Pollination is a miracle of nature. During the summer season, life spreads because of varied forms of pollination: insects, the wind, animals and even water.
But what happens in the Jardin botanique’s tropical food plants greenhouse when summer’s over, when shutters stop opening, when nature is at rest? It’s at that moment that a new pollinator springs into action: specialized horticulturist Catherine Boudreault takes her turn at being a “bee”!
What does hand pollination mean?
First of all, pollination is the act of sexual reproduction in a large proportion of plants, consisting of the transport of pollen from male organs to female organs. It ensures fertilization and the production of seeds and fruit. This pollination can also be carried out manually by humans.
In that case, the horticulturist consults her flowering calendar. Although the dates vary from year to year, the seasons when flowers appear are similar for each species. Next, Catherine makes sure she clearly distinguishes the sexed parts of a flower. Flowers vary in shape and structure in ways that can sometimes be surprising! Finally, the horticulturist has to recognize the moment of receptivity of the sex organs, meaning the moment when the pistil (female part) is disposed to welcome pollen (male part). If it happens to be the wrong time, fertilization will fail.
How is hand pollination done?
Hand pollination of flowers has to be done in a tight timeframe. Flowers open successively throughout the day, and generally speaking are receptive only for a brief moment. It’s therefore advisable to take care of things in the morning, before noon, or a little later in the afternoon.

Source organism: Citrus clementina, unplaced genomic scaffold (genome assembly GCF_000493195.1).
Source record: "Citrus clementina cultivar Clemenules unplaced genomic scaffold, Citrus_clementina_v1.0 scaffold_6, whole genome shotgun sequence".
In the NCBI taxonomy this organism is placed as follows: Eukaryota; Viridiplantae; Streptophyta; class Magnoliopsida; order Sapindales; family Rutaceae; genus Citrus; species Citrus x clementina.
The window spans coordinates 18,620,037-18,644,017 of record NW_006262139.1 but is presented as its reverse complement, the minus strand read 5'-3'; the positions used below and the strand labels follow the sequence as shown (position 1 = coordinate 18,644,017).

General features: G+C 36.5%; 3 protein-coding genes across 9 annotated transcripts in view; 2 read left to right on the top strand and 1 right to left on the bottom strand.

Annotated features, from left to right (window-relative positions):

Soft natural-fiber brushes that have been cleaned and disinfected are used to collect pollen and deposit it on perfectly formed flowers. The freshest pollen will yield the best results.
Does hand pollination take place all winter?
Fortunately not! Banana trees are parthenocarpic, meaning they produce fruit without the need for an act of fertilization. This year there have been more than 20 bunches of bananas! The jackfruit, meanwhile, has male and female flowers at the same time. Pollen from the male flowers, once released, falls naturally on the female flowers located nearby. The jackfruit in the tropical food plant greenhouse this year produced a fruit weighting 48 pounds! This incidentally is the tree that produces the largest fruit in the world, capable of reaching close to 100 pounds.
The particularities of manually pollinating vanilla
This graceful climbing orchid, a native of Central America, is cultivated in many countries having a tropical climate. In its natural environment, vanilla is pollinated by the Melipona bee, but in Québec that bee doesn’t exist. How does the horticulturist manage to obtain vanilla pods in the exhibition greenhouse? The pollinia, the club-shaped structures in which pollen grains are massed, have to be collected by hand and deposited on the pistil. That technique, known as the “Marriage of Vanilla,” was perfected in 1841 by the renowned Edmond Albius, a plantation slave on the island of Reunion.
Despite the many efforts we make to synchronize hand pollinations, it inevitably happens that some appointments get missed. But not to worry: the determination of our specialized horticulturist to present you with the greatest possible number of fruits throughout the year is boundless!